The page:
# Choice between different robust regressions in R

I'm writing a program for evaluating real estates and I don't really understand the differences between some robust regression models, that's why I don't know which one to choose.

I tried lmrob, ltsReg and rlm. for the same data set, all three methods gave me different values for the coefficients.

I thought that it is best to use ltsReg because, summary(ltsReg()) provides information about R-squared and p-values and this will help me to decide if upon accepting or dismissing the model.

Do you think that ltsReg is a good choice?

EDIT: I've just read on Goodness-of-Fit Statistics that the adjusted R-squared is generally the best indicator of quality fit

• Both p-values and $R^2$ can be misleading so choosing a package based on the fact that it outputs them is not really a good criteria for such choice... – Tim Mar 9 '15 at 10:58
• then how can I decide if the model is a valid one without plotting it? – Paul Mar 9 '15 at 11:01
• Also consider ordinal regression because it may be more robust and interpretable, and more powerful. – Frank Harrell Mar 9 '15 at 11:19
• @user603: I confirm it. for the evaluation of a real estate, I create several models, which contain different number of characteristics (eg: 1. price ~ livingArea + floorNumber + age + ...). – Paul Mar 9 '15 at 11:59
• Someone wants to close this question! I dont think that is right, even if on surface it is about choosing R functions, it is really about how and why's of choosing robust regression methods, that is, ontopic. – kjetil b halvorsen Mar 9 '15 at 14:45

In the notation I will use, $p$ will be the number of design variables (including the constant term), $n$ the number of observations with $n\geq2p+1$ (if this last condition was not met, the package would not have returned a fit but an error, so I assume it is met). I will denote by $\hat{\boldsymbol\beta}_{FLTS}$ the vector of coefficients estimated by FLTS (ltsReg) and $\hat{\boldsymbol\beta}_{MM}$ the coefficients estimated by MM (lmrob). I will also write:

$$r^2_i(\hat{\boldsymbol\beta})=(y_i-\boldsymbol x_i^\top\hat{\boldsymbol\beta})^2$$

(these are the squared residuals, not the standardized ones!)

The rlm function fits an 'M' estimate of regression and, like @Frank Harrell's proposal made in the comments to your question, it is not robust to outliers on the design space. Ordinal regression has a breakdown point (the proportion of your data that needs to be replaced by outliers to pull the fitted coefficients to arbitrary values) of essentially $1/n$ meaning that a single outlier (regardless of $n$!) suffice to render the fit meaningless. For regression M estimates (e.g. Huber M regression) the breakdown point is essentially $1/(p+1)$. This is somewhat higher but in practice still uncomfortably close to 0 (because often $p$ will be large). The only conclusion that can be drawn from rlm finding a different fit than the other two methods is that it has been swayed by design outliers and that there must be more than $p+1$ of these in your data set.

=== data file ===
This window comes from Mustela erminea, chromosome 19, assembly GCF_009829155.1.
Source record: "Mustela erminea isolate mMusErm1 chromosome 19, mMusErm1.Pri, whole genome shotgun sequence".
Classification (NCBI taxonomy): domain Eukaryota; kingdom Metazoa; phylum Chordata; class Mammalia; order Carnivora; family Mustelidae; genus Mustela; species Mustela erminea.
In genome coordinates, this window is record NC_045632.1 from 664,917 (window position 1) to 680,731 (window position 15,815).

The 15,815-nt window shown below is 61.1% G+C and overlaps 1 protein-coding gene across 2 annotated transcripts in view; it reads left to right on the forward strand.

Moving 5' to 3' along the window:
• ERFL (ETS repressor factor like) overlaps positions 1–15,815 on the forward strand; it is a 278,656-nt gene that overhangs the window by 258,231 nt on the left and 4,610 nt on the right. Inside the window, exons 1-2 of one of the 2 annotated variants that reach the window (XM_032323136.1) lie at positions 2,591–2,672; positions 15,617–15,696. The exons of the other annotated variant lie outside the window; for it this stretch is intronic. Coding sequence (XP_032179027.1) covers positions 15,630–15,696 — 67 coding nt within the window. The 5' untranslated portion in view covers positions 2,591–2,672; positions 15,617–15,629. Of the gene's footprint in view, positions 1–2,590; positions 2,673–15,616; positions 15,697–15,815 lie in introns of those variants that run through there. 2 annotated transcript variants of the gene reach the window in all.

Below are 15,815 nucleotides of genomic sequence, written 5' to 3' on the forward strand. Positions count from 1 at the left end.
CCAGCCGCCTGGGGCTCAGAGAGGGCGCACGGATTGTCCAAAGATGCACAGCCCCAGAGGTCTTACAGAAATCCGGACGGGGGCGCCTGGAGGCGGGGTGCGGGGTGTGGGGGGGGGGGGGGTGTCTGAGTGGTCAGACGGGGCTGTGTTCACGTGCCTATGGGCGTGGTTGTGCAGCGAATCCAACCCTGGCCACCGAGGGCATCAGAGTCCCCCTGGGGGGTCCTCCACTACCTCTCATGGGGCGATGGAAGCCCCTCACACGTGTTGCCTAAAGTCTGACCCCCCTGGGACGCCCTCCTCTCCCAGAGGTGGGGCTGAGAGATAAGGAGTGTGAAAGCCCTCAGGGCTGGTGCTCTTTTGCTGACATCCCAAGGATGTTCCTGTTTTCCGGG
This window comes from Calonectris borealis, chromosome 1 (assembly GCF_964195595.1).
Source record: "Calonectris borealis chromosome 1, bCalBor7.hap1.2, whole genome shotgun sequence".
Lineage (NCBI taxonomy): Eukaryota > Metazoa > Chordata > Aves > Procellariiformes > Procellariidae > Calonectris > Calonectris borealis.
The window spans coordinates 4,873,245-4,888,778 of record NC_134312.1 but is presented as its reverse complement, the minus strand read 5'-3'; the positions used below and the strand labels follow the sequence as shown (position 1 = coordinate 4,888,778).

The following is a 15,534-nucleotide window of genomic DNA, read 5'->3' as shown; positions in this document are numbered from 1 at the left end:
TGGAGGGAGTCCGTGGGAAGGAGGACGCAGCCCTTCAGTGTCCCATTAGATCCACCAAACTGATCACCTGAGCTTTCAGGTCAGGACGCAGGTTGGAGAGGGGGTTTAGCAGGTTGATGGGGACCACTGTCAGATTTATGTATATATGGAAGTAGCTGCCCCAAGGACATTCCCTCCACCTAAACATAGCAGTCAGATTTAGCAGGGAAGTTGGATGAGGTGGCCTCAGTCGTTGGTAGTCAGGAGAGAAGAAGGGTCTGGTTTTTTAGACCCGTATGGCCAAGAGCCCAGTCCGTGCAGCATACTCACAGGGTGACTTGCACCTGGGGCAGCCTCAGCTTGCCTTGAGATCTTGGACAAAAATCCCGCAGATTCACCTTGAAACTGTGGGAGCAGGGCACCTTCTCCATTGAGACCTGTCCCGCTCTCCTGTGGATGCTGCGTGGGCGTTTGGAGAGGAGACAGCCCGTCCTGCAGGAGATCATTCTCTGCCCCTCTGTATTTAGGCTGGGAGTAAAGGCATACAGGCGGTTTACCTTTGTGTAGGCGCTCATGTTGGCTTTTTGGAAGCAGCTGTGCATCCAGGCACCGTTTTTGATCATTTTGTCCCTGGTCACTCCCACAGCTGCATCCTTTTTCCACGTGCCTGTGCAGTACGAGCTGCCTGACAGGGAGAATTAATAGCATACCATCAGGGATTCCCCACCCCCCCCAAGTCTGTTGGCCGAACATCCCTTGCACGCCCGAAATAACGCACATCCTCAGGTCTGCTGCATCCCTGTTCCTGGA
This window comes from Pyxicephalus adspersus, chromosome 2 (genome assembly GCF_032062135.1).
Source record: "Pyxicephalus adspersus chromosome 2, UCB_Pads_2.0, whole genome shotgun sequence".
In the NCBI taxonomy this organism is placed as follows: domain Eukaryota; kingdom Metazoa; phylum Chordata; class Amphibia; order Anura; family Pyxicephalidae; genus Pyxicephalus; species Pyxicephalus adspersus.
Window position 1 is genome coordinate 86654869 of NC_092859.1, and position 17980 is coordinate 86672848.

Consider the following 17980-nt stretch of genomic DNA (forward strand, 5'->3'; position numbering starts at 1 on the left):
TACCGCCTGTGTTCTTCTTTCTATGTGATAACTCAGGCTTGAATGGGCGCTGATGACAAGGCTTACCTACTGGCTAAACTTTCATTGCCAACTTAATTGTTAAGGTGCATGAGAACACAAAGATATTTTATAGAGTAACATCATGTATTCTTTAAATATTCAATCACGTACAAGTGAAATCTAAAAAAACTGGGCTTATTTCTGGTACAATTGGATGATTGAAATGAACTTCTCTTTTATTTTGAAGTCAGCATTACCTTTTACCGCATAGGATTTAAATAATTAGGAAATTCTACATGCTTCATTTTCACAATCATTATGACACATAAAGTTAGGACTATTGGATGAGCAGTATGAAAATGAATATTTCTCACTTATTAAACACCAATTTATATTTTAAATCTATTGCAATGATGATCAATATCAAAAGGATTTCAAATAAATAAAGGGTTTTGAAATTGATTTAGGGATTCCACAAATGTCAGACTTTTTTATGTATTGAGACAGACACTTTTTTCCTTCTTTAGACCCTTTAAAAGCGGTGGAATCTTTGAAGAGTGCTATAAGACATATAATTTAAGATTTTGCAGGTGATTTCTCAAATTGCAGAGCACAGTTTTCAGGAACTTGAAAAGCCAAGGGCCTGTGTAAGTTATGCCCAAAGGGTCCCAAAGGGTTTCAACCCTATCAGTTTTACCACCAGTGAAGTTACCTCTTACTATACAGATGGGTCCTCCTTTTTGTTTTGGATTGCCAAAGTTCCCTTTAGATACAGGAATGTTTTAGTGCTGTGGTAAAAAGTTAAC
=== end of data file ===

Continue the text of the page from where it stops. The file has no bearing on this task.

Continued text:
In contrast, the other two algorithms are much more robust: their breakdown point is just below $1/2$ and more importantly, doesn't shrink as $p$ gets large. When fitting a linear model using a robust method, you assume that at least $h=\lfloor(n+p+1)/2\rfloor+1$ observations in your data are uncontaminated. The task of these two algorithms is to find those observations and fit them as well as possible. More precisely, if we denote:

\begin{align} H_{FLTS} &= \{i:r^2_i(\hat{\boldsymbol\beta}_{FLTS})\leq q_{h/n}(r^2_i(\hat{\boldsymbol\beta}_{FLTS}))\} \\ H_{MM} &= \{i:r^2_i(\hat{\boldsymbol\beta}_{MM})\leq q_{h/n}(r^2_i(\hat{\boldsymbol\beta}_{MM}))\} \end{align}

(where $q_{h/n}(r^2_i(\hat{\boldsymbol\beta}_{MM}))$ is the $h/n$ quantile of the vector $r^2_i(\hat{\boldsymbol\beta}_{MM})$)

then $\hat{\boldsymbol\beta}_{MM}$ ($\hat{\boldsymbol\beta}_{FLTS}$) tries to fit the observations with indices in $H_{MM}$ ($H_{FLTS}$).

The fact that there are large differences between $\hat{\boldsymbol\beta}_{FLTS}$ and $\hat{\boldsymbol\beta}_{MM}$ indicates that the two algorithms do not identify the same set of observations as outliers. This means that at least one of them is swayed by the outliers. In this case, using the (adjusted) $R^2$ or any one statistics from either of the two fits to decide which to use, though intuitive, is a terrible idea: contaminated fits typically have smaller residuals than clean ones (but since knowledge of this is the reason one uses robust statistics in the first place, I assume that the OP is well aware of this fact and that I don't need to expand on this).

The two robust fits give conflicting results and the question is which is correct? One way to solve this is to consider the set:

$$H^+=H_{MM}\cap H_{FLTS}$$

because $h\geq[n/2]$, $\#\{H^+\}\geq p$. Furthermore, if either of $H_{MM}$ or $H_{FLTS}$ is free of outliers, so is $H^+$. The solution I propose exploits this fact. Compute:

$$D(H^+,\hat{\boldsymbol\beta}_{FLTS},\hat{\boldsymbol\beta}_{MM})=\sum_{i\in H^+}\left(r^2_i(\hat{\boldsymbol\beta}_{FLTS})-r^2_i(\hat{\boldsymbol\beta}_{MM})\right)$$

For example, if $D(H^+,\hat{\boldsymbol\beta}_{FLTS},\hat{\boldsymbol\beta}_{MM})<0$, then, $\hat{\boldsymbol\beta}_{FLTS}$ fits the good observations better than $\hat{\boldsymbol\beta}_{MM}$ and so I would trust $\hat{\boldsymbol\beta}_{FLTS}$ more. And vice versa.

• +1. I guess you are using $[\ \ ]$ to mean round down to integer or floor function $\lfloor\ \ \rfloor$. I find the latter notation more explicit. It's easy to assume for readers new to that notation for integer rounding to assume that square brackets are just brackets. – Nick Cox Mar 10 '15 at 12:48